Perhaps, you missed the point. The people I mentioned, who in my observation happen to be quite numerous, do not use population density as a conscious excuse, but the Indian society gives so much importance to the concept of hierarchy, that they take such stratification of humans and assigned worth as something natural to go by. This acceptance of stratification is so commonplace that it can be seen everywhere – right in my house, possibly even you or I might have indulged in it on occasions. Of course, the basis of such stratification is different always. E.g., my mom always complains about the quality of work done by the house maid. The conversation had gone something like this:

    I: Why do you expect he help to work sincerely? After all, this is not her house!
    She: But I’m paying her for it. Besides, I treat her well. I never shout at her, am never impolite. I never cut her pay if she remains absent for a few days without notice.
    I: So what if you’re paying her? Would you work with the same sincerity that you expect of her had you been in her place?
    She: So, am I a maid? How do you compare me with her?
    I: Why, what’s wrong with comparing? She’s a human just like you. It’s just her bad luck that she was born in that family. How’s it her fault?
    She: I want our house to be cleaned properly. That’s all!

    My mom was upset with my asking her that hypothetical question, but in all honesty, I was quite surprised, because I’ve not been able to relate with this sentiment of how can you compare me with him/her? at least when it comes to perceived socioeconomic status….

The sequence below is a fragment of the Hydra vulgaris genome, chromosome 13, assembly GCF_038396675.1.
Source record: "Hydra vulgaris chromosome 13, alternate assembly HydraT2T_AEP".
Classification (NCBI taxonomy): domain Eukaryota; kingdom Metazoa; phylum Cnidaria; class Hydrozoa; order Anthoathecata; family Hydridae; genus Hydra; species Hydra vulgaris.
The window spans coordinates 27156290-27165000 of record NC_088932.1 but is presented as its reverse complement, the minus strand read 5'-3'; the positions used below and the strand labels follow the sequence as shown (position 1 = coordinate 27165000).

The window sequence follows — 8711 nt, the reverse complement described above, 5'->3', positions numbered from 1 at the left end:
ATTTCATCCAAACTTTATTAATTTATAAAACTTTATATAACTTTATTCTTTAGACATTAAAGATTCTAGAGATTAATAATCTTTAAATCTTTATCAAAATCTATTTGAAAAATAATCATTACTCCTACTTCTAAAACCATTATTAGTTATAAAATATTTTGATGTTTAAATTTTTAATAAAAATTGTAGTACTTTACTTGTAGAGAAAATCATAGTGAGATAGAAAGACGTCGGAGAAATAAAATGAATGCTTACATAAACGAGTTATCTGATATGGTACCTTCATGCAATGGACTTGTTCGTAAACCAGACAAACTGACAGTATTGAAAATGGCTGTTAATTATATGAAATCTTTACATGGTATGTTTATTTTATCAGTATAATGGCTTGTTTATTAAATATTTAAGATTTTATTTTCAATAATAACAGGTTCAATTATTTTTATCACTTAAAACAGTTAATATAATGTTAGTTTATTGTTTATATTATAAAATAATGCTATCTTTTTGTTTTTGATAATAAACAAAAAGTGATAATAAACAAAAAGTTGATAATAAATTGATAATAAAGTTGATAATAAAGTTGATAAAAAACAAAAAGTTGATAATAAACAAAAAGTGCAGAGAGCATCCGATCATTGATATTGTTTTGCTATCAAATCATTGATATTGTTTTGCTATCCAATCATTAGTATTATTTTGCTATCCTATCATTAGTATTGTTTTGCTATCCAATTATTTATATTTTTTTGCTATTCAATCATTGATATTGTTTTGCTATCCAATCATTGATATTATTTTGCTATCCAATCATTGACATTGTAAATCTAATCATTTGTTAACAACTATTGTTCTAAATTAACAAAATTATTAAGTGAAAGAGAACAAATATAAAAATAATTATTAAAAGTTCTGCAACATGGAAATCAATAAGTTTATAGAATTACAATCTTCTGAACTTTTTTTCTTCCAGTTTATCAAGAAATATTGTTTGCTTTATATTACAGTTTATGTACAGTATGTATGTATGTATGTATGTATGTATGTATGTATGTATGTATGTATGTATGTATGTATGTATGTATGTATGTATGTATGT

4. …The point I was trying to make is, despite my mom being clear that she herself was being ‘good’, the idea of disparity of status had been quite ingrained in her mind – by social conditioning. I was quite surprised, nobody must have questioned her that way in her life earlier, and she had incidentally never thought on these lines. Yet, I can assure you that my mom is one of the much better behaved persons when it comes to dealing with those from lower socioeconomic strata as compared to many other people. But, what I wanted to highlight from the examples of both the mess and my mom’s was not the ill behavior, but the underlying sentiment. For, behavior can be modulated to be patronizing, or to serve one’s narcissism of being ‘good’. What still does not cease to surprise me is: how do we come to accept such social stratification? It’s not that people accept them only when they are in position of advantage, but even one’s disadvantaged position is accepted with equal ease and eagerness. In a hospital, a ward boy would accept subordination by the nurse; nurse by the junior resident; junior resident by the consultant; consultant by the hospital trustees; hospital trustees by a politician; that politician, by a stronger politician or an industrialist! I would like to point out that in quite a few youngster’s day-to-day, words like ‘madarchod’ (mother fucker), ‘bhenchod’ (‘sister-fucker’), ‘bhosadi ke’ (don’t know what it means – literally translates as someone born off a roomy uterus!), etc., are quite common, so much so that good friends might not even take them as offense. In fact, those mess workers greet each other thus! So as I see it, the bad thing about that behavior was not the words involved, but the sense of authority, of owning of another human being, which was. One of my seniors from a different college (in Nagpur) had told me that they even used to slap the workers in the mess if the rotis would not be good. I’m guilty of not expressing my strong disapproval on that instance. But he had recounted that to me in Delhi (he was from Jharkhand). Surprisingly, I realized this idea of ‘ownership’ of another human being seems to operate much more strongly in the north. Of course, I could be wrong, but that’s the impression I could gather.

    2. “we just don’t care. there is no national pride, no all for one spirit.”